ADV Films // 2002 // 120 Minutes // Not Rated
Reviewed by Judge Joel Pearce (Retired) // November 19th, 2004
Would you sacrifice tomorrow to remember the past?
There are a lot of bad movies. Some have simply been born from terrible ideas, so the lack of quality in the end product is not surprising. Others are so carefully crafted and hold such potential that you are left wondering what went wrong along the way. Yesterday is one of the latter; and the potential it squanders makes it a terrible disappointment.
An overworked cop in 2020 Korea named Yun (Kim Seung-woo) has spent the last few years hunting down a serial killer named Goliath (Choi Min-su). Goliath has been murdering a number of scientists that were all involved with a long-abandoned genetic modification program. His most recent target is a retiring police commissioner, who happens to have a forensic specialist daughter named Hisu (Kim Yoon-jin, Shiri). When the commissioner is kidnapped, Yun and Hisu reluctantly work together and discover that the government connections to Goliath go much deeper than they could have imagined. They also learn that the three of them are quite closely connected, in a very strange way.
The script of Yesterday is so full of potential -- but is also every bit as full of critical missteps. Secret government agencies creating clones of killers, then losing control over them, is the stuff of great pulp cinema, even though it has been done numerous times before. The discussions of genetic modification and cloning are fascinating, as is the question of how much we are controlled by our genetic makeup. If people were to be cloned, how deep would the connection be? Do we have some kind of soul that our clones would not have? Would our clones be exactly like us, or would that depend on the circumstances under which they grew up?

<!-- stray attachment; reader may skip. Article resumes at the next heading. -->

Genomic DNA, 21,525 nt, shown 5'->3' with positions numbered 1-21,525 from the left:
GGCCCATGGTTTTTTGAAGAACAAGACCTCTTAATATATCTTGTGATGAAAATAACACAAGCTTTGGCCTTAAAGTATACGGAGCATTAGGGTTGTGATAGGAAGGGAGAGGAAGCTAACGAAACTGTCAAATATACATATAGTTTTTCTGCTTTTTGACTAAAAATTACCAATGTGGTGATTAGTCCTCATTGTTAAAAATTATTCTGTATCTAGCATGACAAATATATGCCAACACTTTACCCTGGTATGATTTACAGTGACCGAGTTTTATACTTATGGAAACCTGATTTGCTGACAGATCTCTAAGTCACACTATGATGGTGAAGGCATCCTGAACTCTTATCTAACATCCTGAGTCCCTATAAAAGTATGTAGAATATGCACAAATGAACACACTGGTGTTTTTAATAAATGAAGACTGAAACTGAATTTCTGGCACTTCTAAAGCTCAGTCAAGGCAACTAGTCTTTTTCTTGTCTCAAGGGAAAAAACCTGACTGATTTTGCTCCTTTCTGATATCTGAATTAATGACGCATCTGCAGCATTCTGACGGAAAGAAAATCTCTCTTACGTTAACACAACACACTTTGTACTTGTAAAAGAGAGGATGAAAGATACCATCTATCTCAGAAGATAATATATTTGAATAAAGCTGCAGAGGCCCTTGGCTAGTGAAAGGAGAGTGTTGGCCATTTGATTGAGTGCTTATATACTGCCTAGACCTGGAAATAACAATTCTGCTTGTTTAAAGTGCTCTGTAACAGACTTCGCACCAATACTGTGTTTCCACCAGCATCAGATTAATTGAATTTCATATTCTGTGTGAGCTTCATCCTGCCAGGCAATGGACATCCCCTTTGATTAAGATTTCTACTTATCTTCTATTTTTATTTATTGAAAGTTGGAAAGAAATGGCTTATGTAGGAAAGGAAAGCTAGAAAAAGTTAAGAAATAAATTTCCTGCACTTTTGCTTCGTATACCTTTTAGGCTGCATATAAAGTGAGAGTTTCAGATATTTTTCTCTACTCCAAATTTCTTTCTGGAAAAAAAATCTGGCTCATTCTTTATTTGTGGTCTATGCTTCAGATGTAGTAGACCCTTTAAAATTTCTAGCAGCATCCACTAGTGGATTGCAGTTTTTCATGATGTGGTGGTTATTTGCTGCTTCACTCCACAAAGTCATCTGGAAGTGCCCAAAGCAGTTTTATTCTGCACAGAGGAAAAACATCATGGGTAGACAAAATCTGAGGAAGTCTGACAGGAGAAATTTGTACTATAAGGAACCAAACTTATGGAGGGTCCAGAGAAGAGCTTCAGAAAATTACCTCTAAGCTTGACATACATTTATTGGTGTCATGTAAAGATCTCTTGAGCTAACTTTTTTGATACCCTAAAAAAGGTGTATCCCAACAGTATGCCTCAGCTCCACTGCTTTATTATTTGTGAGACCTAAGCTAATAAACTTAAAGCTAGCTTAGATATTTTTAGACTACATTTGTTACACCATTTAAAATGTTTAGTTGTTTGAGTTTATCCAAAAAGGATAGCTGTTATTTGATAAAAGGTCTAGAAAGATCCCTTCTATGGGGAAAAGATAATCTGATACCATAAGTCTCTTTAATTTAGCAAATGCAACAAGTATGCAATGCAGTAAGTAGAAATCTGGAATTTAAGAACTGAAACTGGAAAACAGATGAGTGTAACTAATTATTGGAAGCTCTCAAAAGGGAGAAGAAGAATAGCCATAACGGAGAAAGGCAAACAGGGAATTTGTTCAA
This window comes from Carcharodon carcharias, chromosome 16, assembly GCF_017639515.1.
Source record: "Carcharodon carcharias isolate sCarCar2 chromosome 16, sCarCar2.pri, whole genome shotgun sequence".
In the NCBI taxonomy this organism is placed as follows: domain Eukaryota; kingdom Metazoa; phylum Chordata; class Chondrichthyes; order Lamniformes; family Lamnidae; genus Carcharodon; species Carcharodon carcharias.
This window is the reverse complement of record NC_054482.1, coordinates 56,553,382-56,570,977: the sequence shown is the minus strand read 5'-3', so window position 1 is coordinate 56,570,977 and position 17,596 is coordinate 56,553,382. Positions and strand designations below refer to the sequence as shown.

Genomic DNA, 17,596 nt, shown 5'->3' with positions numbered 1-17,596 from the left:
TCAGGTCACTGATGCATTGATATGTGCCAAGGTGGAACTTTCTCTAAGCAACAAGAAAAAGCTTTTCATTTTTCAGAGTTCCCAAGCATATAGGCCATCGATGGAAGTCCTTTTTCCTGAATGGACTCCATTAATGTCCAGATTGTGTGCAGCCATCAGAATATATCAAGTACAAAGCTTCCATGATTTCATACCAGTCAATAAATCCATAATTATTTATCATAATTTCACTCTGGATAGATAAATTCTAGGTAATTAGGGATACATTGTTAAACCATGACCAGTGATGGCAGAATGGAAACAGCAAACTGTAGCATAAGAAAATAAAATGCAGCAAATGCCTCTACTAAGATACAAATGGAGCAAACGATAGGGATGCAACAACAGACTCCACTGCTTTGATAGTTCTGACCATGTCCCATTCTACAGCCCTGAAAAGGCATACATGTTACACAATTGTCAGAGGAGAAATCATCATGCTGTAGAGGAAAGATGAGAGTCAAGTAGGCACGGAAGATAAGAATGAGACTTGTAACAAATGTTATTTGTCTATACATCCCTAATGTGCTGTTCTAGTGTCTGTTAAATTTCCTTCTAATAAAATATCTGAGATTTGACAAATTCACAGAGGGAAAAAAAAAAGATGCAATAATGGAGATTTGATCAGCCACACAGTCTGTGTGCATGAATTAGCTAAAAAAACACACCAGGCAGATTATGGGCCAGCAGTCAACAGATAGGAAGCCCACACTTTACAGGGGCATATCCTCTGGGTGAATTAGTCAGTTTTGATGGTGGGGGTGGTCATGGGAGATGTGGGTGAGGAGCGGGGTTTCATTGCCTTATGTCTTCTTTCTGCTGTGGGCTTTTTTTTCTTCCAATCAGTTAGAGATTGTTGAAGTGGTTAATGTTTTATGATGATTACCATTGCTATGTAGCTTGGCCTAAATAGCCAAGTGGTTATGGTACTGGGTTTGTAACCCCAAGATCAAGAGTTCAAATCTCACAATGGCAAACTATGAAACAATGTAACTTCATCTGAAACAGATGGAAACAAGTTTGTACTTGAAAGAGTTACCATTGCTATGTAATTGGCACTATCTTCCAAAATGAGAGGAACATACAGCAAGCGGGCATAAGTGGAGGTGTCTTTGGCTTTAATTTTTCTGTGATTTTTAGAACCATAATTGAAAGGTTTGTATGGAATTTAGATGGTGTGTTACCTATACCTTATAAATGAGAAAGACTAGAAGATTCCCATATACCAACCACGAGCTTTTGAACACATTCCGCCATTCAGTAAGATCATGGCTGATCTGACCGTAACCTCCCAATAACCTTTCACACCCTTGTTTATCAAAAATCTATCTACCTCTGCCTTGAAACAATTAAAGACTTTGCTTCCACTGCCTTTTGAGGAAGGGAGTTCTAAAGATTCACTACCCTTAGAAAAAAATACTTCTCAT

Unfortunately, the script doesn't handle these questions very well. It approaches humans using the metaphor of a computer. Our genes are the "code" with which our "software" is built. If we have certain genetic codes, we can be controlled completely, even to the point of arriving at a certain destination at a certain time. That approach to human nature is far too simplistic for a film of this scope; it means that the characters simply trudge on to their eventual fate. It removes a lot of what could have been very compelling about these characters. Instead of seeking answers out of curiosity, they are seeking answers because they were programmed to do so.
The progression of the story is also quite muddled as well. When a science fiction world (which, in this case, is very well designed) is combined with scientific concepts, deep personal connections, the flashbacks of numerous characters and a complicated political situation, great writing is needed to ensure that the audience can follow everything. I felt completely lost in this film at times, and I found myself giving up on the plot, simply waiting to see the next action sequence. I knew that eventually everything would be explained towards the end (which it is, at great length), so it wasn't necessary to follow each thread of the story throughout the film. Great thrillers have us constantly formulating theories and waiting on the edges of our seats as each twist unfolds. By the time I had figured out who everyone was in Yesterday, I had pretty much guessed the whole outcome.
Despite the many problems Yesterday has, there is no denying that it has a sense of style. It is beautifully shot, with fantastic action sequences and very slick production values. The shootouts are almost reminiscent of Ridley Scott's recent films: kinetic, slightly overcranked and full of grisly details. Even though the plot gets completely muddled, it's always clear what's happening when the bullets start flying. Most of the film is shot handheld, and the camera movement pulls us right into what's happening on screen. Even during the dull segments of the film, it was always a pleasing aesthetic experience.